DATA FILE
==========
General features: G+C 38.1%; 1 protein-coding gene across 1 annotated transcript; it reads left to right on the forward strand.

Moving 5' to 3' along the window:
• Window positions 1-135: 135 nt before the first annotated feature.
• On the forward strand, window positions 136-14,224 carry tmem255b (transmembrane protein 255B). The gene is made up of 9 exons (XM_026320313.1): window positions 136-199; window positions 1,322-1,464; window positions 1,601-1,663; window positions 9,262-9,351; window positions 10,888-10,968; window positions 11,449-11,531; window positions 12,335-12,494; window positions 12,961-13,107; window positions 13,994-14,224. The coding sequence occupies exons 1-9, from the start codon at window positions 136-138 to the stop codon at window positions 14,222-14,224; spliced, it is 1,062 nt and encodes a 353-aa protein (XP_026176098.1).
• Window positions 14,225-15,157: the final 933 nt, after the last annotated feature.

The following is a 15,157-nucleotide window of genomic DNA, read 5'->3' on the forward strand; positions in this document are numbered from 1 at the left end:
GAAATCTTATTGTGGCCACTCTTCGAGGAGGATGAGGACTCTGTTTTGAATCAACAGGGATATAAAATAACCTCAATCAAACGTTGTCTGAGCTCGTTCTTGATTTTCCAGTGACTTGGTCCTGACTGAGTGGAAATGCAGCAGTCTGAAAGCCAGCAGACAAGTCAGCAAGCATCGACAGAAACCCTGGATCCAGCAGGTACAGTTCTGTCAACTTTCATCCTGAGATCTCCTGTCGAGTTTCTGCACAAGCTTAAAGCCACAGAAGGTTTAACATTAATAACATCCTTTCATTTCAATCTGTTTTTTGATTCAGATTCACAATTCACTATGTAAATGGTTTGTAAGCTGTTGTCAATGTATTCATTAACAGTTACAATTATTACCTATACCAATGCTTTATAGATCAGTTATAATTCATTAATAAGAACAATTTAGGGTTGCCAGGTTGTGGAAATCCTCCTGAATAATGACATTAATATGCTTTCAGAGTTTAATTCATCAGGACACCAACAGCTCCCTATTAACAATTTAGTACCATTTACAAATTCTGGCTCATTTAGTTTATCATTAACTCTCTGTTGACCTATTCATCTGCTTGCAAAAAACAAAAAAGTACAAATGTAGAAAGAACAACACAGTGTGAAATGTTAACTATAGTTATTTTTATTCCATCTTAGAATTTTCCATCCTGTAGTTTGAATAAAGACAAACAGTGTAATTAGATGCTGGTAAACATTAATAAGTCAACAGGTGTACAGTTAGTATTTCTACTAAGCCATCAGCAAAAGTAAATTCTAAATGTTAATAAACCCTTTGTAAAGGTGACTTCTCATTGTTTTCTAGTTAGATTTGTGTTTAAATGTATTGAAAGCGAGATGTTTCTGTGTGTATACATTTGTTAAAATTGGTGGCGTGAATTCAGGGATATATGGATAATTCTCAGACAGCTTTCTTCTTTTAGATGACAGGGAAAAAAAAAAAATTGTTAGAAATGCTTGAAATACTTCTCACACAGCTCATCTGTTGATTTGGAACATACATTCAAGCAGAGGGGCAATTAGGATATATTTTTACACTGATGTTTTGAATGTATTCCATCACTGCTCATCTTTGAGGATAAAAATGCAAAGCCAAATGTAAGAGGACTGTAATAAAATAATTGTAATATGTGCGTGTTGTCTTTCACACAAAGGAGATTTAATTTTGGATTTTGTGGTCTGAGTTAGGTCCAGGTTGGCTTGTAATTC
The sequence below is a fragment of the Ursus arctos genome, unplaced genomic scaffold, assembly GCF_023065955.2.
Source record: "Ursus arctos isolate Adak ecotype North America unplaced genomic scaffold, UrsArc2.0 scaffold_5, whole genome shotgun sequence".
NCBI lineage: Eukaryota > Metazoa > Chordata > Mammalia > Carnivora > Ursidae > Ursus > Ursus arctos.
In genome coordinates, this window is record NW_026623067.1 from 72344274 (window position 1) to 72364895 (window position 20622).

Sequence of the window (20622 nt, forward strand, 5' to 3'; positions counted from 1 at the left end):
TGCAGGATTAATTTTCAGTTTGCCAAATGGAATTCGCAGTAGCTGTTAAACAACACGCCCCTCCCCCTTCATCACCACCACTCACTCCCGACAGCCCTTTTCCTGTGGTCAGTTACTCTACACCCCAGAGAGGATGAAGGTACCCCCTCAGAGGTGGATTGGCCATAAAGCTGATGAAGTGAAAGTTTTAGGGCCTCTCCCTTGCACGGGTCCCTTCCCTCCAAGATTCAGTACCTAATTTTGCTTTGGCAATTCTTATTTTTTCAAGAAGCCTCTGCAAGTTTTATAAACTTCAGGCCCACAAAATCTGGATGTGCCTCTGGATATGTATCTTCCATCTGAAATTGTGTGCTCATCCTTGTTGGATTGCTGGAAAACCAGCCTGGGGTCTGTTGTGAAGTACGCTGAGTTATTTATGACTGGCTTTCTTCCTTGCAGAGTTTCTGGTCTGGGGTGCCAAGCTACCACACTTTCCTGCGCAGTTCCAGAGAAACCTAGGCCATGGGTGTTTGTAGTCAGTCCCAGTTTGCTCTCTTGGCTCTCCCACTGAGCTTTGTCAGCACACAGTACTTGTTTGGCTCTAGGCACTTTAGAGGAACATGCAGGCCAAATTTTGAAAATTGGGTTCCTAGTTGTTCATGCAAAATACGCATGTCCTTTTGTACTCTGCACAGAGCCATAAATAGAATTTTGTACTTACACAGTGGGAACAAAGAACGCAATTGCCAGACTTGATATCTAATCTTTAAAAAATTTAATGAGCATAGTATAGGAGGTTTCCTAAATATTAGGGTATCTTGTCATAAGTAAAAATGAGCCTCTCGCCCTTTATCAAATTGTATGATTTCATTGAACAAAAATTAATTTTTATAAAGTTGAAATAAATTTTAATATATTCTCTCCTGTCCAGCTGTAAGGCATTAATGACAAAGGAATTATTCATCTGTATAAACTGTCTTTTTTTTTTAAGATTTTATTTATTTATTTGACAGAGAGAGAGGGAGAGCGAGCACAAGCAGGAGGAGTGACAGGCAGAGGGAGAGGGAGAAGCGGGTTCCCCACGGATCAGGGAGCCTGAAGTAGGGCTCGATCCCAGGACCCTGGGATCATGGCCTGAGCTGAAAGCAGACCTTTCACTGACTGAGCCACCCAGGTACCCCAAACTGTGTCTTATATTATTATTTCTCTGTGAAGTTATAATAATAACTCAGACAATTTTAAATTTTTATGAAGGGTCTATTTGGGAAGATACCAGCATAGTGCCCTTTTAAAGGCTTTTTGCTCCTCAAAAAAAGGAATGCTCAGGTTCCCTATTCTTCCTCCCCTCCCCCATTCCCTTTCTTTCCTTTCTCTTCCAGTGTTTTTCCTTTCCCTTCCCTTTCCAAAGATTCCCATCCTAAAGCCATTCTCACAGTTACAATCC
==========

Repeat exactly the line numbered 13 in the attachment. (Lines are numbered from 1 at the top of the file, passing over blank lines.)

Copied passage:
TGCAGGATTAATTTTCAGTTTGCCAAATGGAATTCGCAGTAGCTGTTAAACAACACGCCCCTCCCCCTTCATCACCACCACTCACTCCCGACAGCCCTTTTCCTGTGGTCAGTTACTCTACACCCCAGAGAGGATGAAGGTACCCCCTCAGAGGTGGATTGGCCATAAAGCTGATGAAGTGAAAGTTTTAGGGCCTCTCCCTTGCACGGGTCCCTTCCCTCCAAGATTCAGTACCTAATTTTGCTTTGGCAATTCTTATTTTTTCAAGAAGCCTCTGCAAGTTTTATAAACTTCAGGCCCACAAAATCTGGATGTGCCTCTGGATATGTATCTTCCATCTGAAATTGTGTGCTCATCCTTGTTGGATTGCTGGAAAACCAGCCTGGGGTCTGTTGTGAAGTACGCTGAGTTATTTATGACTGGCTTTCTTCCTTGCAGAGTTTCTGGTCTGGGGTGCCAAGCTACCACACTTTCCTGCGCAGTTCCAGAGAAACCTAGGCCATGGGTGTTTGTAGTCAGTCCCAGTTTGCTCTCTTGGCTCTCCCACTGAGCTTTGTCAGCACACAGTACTTGTTTGGCTCTAGGCACTTTAGAGGAACATGCAGGCCAAATTTTGAAAATTGGGTTCCTAGTTGTTCATGCAAAATACGCATGTCCTTTTGTACTCTGCACAGAGCCATAAATAGAATTTTGTACTTACACAGTGGGAACAAAGAACGCAATTGCCAGACTTGATATCTAATCTTTAAAAAATTTAATGAGCATAGTATAGGAGGTTTCCTAAATATTAGGGTATCTTGTCATAAGTAAAAATGAGCCTCTCGCCCTTTATCAAATTGTATGATTTCATTGAACAAAAATTAATTTTTATAAAGTTGAAATAAATTTTAATATATTCTCTCCTGTCCAGCTGTAAGGCATTAATGACAAAGGAATTATTCATCTGTATAAACTGTCTTTTTTTTTTAAGATTTTATTTATTTATTTGACAGAGAGAGAGGGAGAGCGAGCACAAGCAGGAGGAGTGACAGGCAGAGGGAGAGGGAGAAGCGGGTTCCCCACGGATCAGGGAGCCTGAAGTAGGGCTCGATCCCAGGACCCTGGGATCATGGCCTGAGCTGAAAGCAGACCTTTCACTGACTGAGCCACCCAGGTACCCCAAACTGTGTCTTATATTATTATTTCTCTGTGAAGTTATAATAATAACTCAGACAATTTTAAATTTTTATGAAGGGTCTATTTGGGAAGATACCAGCATAGTGCCCTTTTAAAGGCTTTTTGCTCCTCAAAAAAAGGAATGCTCAGGTTCCCTATTCTTCCTCCCCTCCCCCATTCCCTTTCTTTCCTTTCTCTTCCAGTGTTTTTCCTTTCCCTTCCCTTTCCAAAGATTCCCATCCTAAAGCCATTCTCACAGTTACAATCC